COLUMN: Who are our parents?
As kids, we despise chores and will do anything to avoid having to do them. That fight about being asked to unload the dishwasher ends up lasting longer than the actual task would take to complete.
As I've gotten older, and now that I'm a sophomore at CMU, I view my parents differently. When I was younger, sure I respected them and did what was asked of me, but I also saw them as the people with the power. That was true in a sense.
Now, I look at them in a totally different light. Now that I'm an adult, I have a new sense of respect and admiration for them that I did not have before.
My mother and father have truly shown me the power of hard work. They both work their asses off to achieve the things they want. Despite all this, they still make time for their friends and family.
It isn't just their incredible work ethic. I feel like now that I've gotten a little older I can come to them seeking advice on what can often be really complicated issues like classes, jobs and trying to figure out my future. It's difficult to explain.
I no longer see my parents as just my parents. I see them as my friends, but of course not just any ordinary pair of friends.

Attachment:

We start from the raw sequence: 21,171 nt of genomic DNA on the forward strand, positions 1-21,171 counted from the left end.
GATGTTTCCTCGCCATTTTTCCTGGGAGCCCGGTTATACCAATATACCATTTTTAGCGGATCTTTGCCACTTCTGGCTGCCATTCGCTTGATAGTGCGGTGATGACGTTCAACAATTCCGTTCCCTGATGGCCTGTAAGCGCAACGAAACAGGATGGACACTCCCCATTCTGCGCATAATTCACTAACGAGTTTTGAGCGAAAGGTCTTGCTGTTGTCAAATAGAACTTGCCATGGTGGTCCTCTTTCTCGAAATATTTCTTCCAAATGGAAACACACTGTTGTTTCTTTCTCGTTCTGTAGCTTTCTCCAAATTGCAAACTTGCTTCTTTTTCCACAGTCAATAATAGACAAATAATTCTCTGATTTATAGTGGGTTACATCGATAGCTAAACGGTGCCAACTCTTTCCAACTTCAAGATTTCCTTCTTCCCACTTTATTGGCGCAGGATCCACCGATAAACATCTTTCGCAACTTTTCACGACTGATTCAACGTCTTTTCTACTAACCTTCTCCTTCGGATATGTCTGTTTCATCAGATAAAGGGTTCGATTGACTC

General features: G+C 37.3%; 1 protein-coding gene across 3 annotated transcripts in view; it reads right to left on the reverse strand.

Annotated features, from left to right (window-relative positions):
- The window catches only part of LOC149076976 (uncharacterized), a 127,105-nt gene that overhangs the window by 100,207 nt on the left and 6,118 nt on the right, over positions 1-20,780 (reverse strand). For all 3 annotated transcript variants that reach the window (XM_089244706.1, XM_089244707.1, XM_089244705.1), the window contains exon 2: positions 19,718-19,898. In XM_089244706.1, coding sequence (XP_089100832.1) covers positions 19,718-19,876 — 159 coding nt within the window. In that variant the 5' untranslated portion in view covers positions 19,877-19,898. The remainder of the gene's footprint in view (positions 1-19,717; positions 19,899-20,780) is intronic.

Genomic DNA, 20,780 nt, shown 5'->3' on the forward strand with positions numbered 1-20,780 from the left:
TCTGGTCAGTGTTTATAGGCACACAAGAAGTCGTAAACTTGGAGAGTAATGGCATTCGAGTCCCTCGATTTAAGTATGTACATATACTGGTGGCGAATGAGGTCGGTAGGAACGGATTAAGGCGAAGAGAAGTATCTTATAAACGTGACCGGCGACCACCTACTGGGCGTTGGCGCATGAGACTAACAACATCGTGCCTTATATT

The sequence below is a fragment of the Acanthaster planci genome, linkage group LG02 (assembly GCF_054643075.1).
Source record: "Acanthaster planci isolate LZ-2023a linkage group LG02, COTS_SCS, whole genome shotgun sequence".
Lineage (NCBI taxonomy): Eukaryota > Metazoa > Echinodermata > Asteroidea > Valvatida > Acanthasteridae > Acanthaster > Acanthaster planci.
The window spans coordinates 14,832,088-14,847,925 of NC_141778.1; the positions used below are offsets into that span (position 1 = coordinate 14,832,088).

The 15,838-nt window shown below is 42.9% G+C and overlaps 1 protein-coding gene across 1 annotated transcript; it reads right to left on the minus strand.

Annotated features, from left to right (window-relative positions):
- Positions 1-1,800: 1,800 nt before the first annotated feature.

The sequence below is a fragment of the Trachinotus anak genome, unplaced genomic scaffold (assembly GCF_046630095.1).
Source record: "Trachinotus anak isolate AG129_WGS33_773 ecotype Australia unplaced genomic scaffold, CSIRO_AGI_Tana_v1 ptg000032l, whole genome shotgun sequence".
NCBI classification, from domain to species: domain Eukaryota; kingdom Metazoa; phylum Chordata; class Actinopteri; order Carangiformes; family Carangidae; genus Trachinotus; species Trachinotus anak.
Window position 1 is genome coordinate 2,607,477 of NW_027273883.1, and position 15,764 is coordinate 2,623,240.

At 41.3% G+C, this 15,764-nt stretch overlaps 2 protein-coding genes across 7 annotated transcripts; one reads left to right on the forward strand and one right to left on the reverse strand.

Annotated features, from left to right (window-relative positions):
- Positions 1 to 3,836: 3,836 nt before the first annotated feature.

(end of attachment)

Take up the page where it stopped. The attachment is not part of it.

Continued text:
Another really important idea I've come to realize is that as I'm getting older, so are my parents. This really hit me when a very close family friend passed away earlier this year, and it reminded me just how fragile life is.
This is one thing I want everyone to understand. We as college students often forget this. We become so wrapped up in our social and academic activities we might neglect our parents, even if it's unintentionally.
We need to continue to make time for them. Through all the years of driving us around before we got our licenses, letting just that one more friend sleep over, nights up reading us our favorite children's book over and over and just one more time, and more, they were making time for us.
Life is something many of us take for granted. Offer to take your parents out to dinner. Talk to them about your problems or that one horrible professor.
Chances are they will be able to relate to you. It's a whole new level of understanding, and it's something pretty cool. Cherish it while you can.